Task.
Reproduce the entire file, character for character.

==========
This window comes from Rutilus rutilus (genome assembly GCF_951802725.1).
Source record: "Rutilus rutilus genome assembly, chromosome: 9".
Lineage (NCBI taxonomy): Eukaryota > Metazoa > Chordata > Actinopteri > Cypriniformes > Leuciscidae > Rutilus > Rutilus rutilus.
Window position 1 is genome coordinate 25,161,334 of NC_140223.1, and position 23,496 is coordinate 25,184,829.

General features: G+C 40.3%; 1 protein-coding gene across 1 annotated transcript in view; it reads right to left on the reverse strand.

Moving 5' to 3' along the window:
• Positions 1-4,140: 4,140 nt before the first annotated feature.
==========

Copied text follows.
This window comes from Rutilus rutilus (genome assembly GCF_951802725.1).
Source record: "Rutilus rutilus genome assembly, chromosome: 9".
Lineage (NCBI taxonomy): Eukaryota > Metazoa > Chordata > Actinopteri > Cypriniformes > Leuciscidae > Rutilus > Rutilus rutilus.
Window position 1 is genome coordinate 25,161,334 of NC_140223.1, and position 23,496 is coordinate 25,184,829.

General features: G+C 40.3%; 1 protein-coding gene across 1 annotated transcript in view; it reads right to left on the reverse strand.

Moving 5' to 3' along the window:
• Positions 1-4,140: 4,140 nt before the first annotated feature.